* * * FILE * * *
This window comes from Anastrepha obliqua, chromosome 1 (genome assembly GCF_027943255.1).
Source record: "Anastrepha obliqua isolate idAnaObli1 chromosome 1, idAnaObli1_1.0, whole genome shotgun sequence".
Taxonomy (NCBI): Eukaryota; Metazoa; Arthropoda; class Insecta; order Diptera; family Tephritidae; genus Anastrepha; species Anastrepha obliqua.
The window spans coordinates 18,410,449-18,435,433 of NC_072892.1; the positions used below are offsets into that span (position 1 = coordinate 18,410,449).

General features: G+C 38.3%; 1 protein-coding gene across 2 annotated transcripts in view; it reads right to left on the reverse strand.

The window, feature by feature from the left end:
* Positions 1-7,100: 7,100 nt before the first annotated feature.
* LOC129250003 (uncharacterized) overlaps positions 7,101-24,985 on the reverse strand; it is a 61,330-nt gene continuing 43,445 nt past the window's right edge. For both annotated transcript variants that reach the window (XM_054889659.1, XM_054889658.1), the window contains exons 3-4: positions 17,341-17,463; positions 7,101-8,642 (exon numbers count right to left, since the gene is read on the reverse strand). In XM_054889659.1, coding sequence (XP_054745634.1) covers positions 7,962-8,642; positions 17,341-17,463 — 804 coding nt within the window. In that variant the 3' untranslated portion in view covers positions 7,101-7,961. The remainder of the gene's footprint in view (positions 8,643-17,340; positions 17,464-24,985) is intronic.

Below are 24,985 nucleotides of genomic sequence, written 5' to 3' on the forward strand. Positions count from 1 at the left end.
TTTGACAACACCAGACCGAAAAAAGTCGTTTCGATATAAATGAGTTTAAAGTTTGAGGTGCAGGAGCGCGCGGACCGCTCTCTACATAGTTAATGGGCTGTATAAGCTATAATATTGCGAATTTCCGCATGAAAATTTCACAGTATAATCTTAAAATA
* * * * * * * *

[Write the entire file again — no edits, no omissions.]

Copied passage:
This window comes from Anastrepha obliqua, chromosome 1 (genome assembly GCF_027943255.1).
Source record: "Anastrepha obliqua isolate idAnaObli1 chromosome 1, idAnaObli1_1.0, whole genome shotgun sequence".
Taxonomy (NCBI): Eukaryota; Metazoa; Arthropoda; class Insecta; order Diptera; family Tephritidae; genus Anastrepha; species Anastrepha obliqua.
The window spans coordinates 18,410,449-18,435,433 of NC_072892.1; the positions used below are offsets into that span (position 1 = coordinate 18,410,449).

General features: G+C 38.3%; 1 protein-coding gene across 2 annotated transcripts in view; it reads right to left on the reverse strand.

The window, feature by feature from the left end:
* Positions 1-7,100: 7,100 nt before the first annotated feature.
* LOC129250003 (uncharacterized) overlaps positions 7,101-24,985 on the reverse strand; it is a 61,330-nt gene continuing 43,445 nt past the window's right edge. For both annotated transcript variants that reach the window (XM_054889659.1, XM_054889658.1), the window contains exons 3-4: positions 17,341-17,463; positions 7,101-8,642 (exon numbers count right to left, since the gene is read on the reverse strand). In XM_054889659.1, coding sequence (XP_054745634.1) covers positions 7,962-8,642; positions 17,341-17,463 — 804 coding nt within the window. In that variant the 3' untranslated portion in view covers positions 7,101-7,961. The remainder of the gene's footprint in view (positions 8,643-17,340; positions 17,464-24,985) is intronic.

Below are 24,985 nucleotides of genomic sequence, written 5' to 3' on the forward strand. Positions count from 1 at the left end.
TTTGACAACACCAGACCGAAAAAAGTCGTTTCGATATAAATGAGTTTAAAGTTTGAGGTGCAGGAGCGCGCGGACCGCTCTCTACATAGTTAATGGGCTGTATAAGCTATAATATTGCGAATTTCCGCATGAAAATTTCACAGTATAATCTTAAAATA